China’s insistence on a strong yuan has come under widespread criticism and pressure, but Beijing is likely to maintain the currency in a tight band for most of the year until it’s internationally recognized, according to one expert.
Some market-watchers have pinned the blame on the country’s policy of keeping the value of the yuan artificially high, thereby making it more expensive for China’s companies to export.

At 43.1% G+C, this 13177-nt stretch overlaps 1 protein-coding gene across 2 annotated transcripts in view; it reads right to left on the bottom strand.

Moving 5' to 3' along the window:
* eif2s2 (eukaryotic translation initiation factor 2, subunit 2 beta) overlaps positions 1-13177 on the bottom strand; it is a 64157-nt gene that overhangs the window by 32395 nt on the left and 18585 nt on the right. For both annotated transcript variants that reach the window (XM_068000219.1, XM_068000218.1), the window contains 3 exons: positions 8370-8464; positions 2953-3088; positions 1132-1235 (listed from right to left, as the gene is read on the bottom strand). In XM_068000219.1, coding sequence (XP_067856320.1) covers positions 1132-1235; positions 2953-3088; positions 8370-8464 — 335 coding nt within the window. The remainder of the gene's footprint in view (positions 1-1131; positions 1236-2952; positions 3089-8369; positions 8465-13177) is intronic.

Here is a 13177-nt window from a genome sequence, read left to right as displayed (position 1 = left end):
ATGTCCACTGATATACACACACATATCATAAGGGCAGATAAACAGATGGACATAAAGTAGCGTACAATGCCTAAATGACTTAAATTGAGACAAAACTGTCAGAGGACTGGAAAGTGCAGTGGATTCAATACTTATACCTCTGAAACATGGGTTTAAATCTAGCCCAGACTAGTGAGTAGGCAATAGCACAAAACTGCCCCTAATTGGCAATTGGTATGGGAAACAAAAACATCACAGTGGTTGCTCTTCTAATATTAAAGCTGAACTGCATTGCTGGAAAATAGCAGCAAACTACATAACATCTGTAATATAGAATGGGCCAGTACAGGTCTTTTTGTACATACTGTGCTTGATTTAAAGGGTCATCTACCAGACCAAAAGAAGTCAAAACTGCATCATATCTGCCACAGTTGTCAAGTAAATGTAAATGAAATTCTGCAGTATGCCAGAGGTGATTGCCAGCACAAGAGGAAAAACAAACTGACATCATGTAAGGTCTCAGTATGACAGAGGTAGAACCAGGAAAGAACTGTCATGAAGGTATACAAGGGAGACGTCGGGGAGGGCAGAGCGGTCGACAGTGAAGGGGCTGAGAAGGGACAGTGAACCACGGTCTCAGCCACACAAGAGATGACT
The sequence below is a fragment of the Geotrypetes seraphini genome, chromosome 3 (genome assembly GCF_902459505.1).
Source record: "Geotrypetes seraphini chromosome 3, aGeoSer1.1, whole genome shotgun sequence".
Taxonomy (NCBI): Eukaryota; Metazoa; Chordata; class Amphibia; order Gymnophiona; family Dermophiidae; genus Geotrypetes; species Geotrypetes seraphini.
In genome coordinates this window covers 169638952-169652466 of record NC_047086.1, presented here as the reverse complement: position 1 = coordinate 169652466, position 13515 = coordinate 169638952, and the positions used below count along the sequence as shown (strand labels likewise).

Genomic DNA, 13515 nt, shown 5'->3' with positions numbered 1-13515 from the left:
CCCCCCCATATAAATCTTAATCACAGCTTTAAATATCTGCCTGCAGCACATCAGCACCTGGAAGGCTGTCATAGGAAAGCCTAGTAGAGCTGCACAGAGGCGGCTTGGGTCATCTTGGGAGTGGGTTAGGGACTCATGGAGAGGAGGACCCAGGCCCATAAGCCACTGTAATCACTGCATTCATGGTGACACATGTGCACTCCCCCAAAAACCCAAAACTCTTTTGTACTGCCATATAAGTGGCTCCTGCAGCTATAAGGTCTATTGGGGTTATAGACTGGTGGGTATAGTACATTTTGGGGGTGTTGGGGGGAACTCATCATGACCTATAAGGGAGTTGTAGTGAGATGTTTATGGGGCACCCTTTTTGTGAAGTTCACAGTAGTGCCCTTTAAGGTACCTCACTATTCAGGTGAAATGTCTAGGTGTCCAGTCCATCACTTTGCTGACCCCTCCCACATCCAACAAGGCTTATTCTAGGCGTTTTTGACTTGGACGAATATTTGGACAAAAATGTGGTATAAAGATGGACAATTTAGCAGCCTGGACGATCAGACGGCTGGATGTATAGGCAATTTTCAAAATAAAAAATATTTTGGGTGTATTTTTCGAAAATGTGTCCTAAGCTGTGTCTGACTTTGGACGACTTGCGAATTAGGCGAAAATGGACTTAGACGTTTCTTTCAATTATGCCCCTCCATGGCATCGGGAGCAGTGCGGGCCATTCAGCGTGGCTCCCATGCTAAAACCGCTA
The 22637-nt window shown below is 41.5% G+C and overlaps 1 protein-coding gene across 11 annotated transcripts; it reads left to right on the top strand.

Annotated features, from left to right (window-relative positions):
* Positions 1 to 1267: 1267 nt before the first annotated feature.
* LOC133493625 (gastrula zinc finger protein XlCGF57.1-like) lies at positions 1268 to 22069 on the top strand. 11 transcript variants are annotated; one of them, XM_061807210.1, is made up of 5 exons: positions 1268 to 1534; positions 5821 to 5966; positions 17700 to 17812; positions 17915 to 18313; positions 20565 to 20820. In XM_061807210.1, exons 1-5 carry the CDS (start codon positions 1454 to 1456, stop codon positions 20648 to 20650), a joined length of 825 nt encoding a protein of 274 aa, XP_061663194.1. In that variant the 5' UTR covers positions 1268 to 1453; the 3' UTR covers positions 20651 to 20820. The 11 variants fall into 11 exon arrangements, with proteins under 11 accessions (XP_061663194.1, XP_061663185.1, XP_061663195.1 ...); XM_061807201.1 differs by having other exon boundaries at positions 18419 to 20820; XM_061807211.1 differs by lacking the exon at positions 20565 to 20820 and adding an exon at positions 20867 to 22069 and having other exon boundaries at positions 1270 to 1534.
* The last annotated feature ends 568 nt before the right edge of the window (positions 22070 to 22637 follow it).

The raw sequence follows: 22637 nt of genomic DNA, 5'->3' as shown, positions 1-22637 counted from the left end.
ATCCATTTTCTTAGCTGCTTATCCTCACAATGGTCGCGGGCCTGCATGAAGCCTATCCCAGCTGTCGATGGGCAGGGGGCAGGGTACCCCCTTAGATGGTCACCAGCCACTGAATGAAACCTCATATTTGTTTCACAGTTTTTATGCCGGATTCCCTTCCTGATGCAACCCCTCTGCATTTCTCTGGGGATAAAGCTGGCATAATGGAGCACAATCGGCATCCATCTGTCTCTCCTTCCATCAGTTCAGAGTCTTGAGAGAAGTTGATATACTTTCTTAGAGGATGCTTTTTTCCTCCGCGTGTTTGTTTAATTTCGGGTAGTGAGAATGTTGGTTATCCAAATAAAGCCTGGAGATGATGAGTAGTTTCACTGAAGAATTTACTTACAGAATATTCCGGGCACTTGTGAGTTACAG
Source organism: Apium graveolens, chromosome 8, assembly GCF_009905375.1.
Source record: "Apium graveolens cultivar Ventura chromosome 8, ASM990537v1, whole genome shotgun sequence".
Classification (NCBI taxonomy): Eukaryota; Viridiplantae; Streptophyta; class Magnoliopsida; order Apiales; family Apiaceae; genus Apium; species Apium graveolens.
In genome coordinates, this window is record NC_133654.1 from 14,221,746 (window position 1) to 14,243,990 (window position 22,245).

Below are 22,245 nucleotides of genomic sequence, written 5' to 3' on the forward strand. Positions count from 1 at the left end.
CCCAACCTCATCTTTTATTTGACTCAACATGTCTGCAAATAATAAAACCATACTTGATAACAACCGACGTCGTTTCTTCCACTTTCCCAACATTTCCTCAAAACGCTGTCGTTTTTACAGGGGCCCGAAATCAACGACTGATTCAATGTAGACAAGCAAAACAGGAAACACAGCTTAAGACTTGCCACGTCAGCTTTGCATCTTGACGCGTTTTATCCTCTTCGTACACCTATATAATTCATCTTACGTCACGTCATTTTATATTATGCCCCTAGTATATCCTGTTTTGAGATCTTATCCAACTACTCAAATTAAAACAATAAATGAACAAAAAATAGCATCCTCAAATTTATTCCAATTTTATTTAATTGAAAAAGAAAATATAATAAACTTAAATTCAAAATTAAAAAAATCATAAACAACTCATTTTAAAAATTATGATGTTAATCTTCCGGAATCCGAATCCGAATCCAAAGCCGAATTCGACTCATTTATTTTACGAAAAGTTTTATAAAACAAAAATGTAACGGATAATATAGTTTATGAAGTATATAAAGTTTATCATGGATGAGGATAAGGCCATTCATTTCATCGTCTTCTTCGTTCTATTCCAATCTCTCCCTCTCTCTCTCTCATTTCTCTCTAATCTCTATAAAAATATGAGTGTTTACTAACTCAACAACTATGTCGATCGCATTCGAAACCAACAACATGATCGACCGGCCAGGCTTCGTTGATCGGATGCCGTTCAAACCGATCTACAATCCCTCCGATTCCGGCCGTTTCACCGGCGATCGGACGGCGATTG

China’s economic growth has been slowing: in early March, Beijing cut its gross domestic product (GDP) growth target to “around 7 percent” for 2015, the lowest level in 11 years, and, ahead of Wednesday’s first-quarter GDP figures, official data on Monday showed China’s exports unexpected plummeted 14.6 percent on-year in March.
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